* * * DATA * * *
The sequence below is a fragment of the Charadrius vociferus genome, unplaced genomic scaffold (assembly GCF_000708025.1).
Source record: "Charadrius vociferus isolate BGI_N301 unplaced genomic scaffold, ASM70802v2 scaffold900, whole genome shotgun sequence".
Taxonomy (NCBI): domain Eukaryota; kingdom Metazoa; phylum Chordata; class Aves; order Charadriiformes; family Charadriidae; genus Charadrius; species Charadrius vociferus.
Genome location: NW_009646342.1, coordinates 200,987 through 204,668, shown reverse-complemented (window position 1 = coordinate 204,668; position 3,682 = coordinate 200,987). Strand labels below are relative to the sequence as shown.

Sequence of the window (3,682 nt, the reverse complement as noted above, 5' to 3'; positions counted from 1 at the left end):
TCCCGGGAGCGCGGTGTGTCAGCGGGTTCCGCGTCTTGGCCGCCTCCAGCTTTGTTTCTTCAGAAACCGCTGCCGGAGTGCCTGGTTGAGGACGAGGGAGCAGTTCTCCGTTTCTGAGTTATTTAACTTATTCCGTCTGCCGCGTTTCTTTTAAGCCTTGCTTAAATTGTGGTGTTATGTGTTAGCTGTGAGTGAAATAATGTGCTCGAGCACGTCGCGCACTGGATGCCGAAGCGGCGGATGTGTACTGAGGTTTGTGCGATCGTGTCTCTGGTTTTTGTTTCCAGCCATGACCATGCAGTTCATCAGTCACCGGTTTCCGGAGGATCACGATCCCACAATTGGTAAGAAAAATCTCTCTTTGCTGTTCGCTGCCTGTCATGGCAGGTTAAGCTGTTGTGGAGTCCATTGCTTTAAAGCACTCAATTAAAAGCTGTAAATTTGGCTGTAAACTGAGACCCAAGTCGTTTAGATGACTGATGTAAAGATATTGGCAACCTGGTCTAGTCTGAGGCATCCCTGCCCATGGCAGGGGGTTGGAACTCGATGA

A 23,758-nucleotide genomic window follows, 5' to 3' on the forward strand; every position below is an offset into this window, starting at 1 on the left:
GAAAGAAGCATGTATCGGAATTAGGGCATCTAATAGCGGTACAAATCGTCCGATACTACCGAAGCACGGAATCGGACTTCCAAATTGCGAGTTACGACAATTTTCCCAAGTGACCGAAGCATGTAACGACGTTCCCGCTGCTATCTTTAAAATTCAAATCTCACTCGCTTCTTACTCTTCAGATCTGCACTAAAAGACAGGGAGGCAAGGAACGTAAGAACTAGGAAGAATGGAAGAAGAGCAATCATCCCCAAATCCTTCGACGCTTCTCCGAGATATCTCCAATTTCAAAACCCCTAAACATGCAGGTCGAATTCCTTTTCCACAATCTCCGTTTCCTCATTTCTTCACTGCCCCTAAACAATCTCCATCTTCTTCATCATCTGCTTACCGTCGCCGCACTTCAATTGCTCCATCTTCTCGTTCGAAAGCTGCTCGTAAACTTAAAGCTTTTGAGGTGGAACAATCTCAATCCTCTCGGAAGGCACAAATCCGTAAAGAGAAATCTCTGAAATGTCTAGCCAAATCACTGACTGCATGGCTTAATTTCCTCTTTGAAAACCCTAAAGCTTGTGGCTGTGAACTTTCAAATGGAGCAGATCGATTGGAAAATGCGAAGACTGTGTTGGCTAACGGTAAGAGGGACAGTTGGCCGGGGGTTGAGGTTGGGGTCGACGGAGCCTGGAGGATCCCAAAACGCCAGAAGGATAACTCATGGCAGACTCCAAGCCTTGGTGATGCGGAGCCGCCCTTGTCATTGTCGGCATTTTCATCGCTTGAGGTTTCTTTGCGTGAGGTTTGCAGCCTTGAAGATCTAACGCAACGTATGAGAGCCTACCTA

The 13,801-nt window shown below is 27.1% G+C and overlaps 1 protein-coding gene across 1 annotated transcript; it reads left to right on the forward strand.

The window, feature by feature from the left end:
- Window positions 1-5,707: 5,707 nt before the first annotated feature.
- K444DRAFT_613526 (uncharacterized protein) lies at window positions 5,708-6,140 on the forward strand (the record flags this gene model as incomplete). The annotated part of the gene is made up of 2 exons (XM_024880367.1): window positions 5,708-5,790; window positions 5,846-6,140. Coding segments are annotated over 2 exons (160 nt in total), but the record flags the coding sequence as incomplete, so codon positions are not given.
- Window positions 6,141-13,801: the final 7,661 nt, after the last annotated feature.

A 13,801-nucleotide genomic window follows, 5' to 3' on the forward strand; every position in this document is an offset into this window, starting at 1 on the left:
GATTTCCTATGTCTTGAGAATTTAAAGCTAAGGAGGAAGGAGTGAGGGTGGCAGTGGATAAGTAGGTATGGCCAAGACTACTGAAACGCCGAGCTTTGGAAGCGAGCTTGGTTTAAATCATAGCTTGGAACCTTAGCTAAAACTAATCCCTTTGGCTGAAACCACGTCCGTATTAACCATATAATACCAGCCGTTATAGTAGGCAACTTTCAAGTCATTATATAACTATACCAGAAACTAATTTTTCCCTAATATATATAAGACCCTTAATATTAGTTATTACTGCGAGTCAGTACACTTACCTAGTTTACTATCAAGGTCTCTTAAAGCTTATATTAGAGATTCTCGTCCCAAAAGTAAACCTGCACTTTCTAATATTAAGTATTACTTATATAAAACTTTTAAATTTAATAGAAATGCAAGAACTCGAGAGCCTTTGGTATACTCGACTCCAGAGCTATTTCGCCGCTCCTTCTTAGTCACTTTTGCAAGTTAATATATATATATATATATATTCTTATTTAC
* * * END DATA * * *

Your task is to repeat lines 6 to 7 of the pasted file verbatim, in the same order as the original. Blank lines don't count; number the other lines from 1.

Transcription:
TCCCGGGAGCGCGGTGTGTCAGCGGGTTCCGCGTCTTGGCCGCCTCCAGCTTTGTTTCTTCAGAAACCGCTGCCGGAGTGCCTGGTTGAGGACGAGGGAGCAGTTCTCCGTTTCTGAGTTATTTAACTTATTCCGTCTGCCGCGTTTCTTTTAAGCCTTGCTTAAATTGTGGTGTTATGTGTTAGCTGTGAGTGAAATAATGTGCTCGAGCACGTCGCGCACTGGATGCCGAAGCGGCGGATGTGTACTGAGGTTTGTGCGATCGTGTCTCTGGTTTTTGTTTCCAGCCATGACCATGCAGTTCATCAGTCACCGGTTTCCGGAGGATCACGATCCCACAATTGGTAAGAAAAATCTCTCTTTGCTGTTCGCTGCCTGTCATGGCAGGTTAAGCTGTTGTGGAGTCCATTGCTTTAAAGCACTCAATTAAAAGCTGTAAATTTGGCTGTAAACTGAGACCCAAGTCGTTTAGATGACTGATGTAAAGATATTGGCAACCTGGTCTAGTCTGAGGCATCCCTGCCCATGGCAGGGGGTTGGAACTCGATGA

A 23,758-nucleotide genomic window follows, 5' to 3' on the forward strand; every position below is an offset into this window, starting at 1 on the left: